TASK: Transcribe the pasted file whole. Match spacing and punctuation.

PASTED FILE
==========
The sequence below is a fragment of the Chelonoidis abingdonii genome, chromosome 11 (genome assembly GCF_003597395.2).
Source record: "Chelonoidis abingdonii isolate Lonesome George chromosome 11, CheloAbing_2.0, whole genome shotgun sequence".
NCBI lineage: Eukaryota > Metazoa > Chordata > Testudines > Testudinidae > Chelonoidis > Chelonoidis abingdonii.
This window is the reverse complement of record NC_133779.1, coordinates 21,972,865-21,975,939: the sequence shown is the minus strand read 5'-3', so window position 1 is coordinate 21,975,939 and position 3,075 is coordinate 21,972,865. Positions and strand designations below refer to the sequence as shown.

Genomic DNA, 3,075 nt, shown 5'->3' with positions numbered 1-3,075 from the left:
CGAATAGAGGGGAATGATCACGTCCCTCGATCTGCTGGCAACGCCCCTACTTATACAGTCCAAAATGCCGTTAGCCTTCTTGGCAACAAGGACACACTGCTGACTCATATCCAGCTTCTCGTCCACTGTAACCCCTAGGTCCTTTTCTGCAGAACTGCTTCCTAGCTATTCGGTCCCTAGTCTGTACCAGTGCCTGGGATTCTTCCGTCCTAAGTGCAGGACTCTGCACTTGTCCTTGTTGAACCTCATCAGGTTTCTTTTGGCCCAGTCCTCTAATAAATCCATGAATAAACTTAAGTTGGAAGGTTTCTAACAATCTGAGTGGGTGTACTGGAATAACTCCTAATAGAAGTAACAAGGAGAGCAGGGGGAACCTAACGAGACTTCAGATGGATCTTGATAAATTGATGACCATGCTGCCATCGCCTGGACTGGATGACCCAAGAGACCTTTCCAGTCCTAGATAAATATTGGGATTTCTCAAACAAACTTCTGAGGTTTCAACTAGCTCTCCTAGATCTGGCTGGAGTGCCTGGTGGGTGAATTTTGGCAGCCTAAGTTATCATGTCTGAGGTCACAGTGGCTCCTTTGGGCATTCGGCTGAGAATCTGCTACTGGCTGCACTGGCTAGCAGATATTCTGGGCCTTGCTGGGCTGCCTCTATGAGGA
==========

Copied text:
The sequence below is a fragment of the Chelonoidis abingdonii genome, chromosome 11 (genome assembly GCF_003597395.2).
Source record: "Chelonoidis abingdonii isolate Lonesome George chromosome 11, CheloAbing_2.0, whole genome shotgun sequence".
NCBI lineage: Eukaryota > Metazoa > Chordata > Testudines > Testudinidae > Chelonoidis > Chelonoidis abingdonii.
This window is the reverse complement of record NC_133779.1, coordinates 21,972,865-21,975,939: the sequence shown is the minus strand read 5'-3', so window position 1 is coordinate 21,975,939 and position 3,075 is coordinate 21,972,865. Positions and strand designations below refer to the sequence as shown.

Genomic DNA, 3,075 nt, shown 5'->3' with positions numbered 1-3,075 from the left:
CGAATAGAGGGGAATGATCACGTCCCTCGATCTGCTGGCAACGCCCCTACTTATACAGTCCAAAATGCCGTTAGCCTTCTTGGCAACAAGGACACACTGCTGACTCATATCCAGCTTCTCGTCCACTGTAACCCCTAGGTCCTTTTCTGCAGAACTGCTTCCTAGCTATTCGGTCCCTAGTCTGTACCAGTGCCTGGGATTCTTCCGTCCTAAGTGCAGGACTCTGCACTTGTCCTTGTTGAACCTCATCAGGTTTCTTTTGGCCCAGTCCTCTAATAAATCCATGAATAAACTTAAGTTGGAAGGTTTCTAACAATCTGAGTGGGTGTACTGGAATAACTCCTAATAGAAGTAACAAGGAGAGCAGGGGGAACCTAACGAGACTTCAGATGGATCTTGATAAATTGATGACCATGCTGCCATCGCCTGGACTGGATGACCCAAGAGACCTTTCCAGTCCTAGATAAATATTGGGATTTCTCAAACAAACTTCTGAGGTTTCAACTAGCTCTCCTAGATCTGGCTGGAGTGCCTGGTGGGTGAATTTTGGCAGCCTAAGTTATCATGTCTGAGGTCACAGTGGCTCCTTTGGGCATTCGGCTGAGAATCTGCTACTGGCTGCACTGGCTAGCAGATATTCTGGGCCTTGCTGGGCTGCCTCTATGAGGA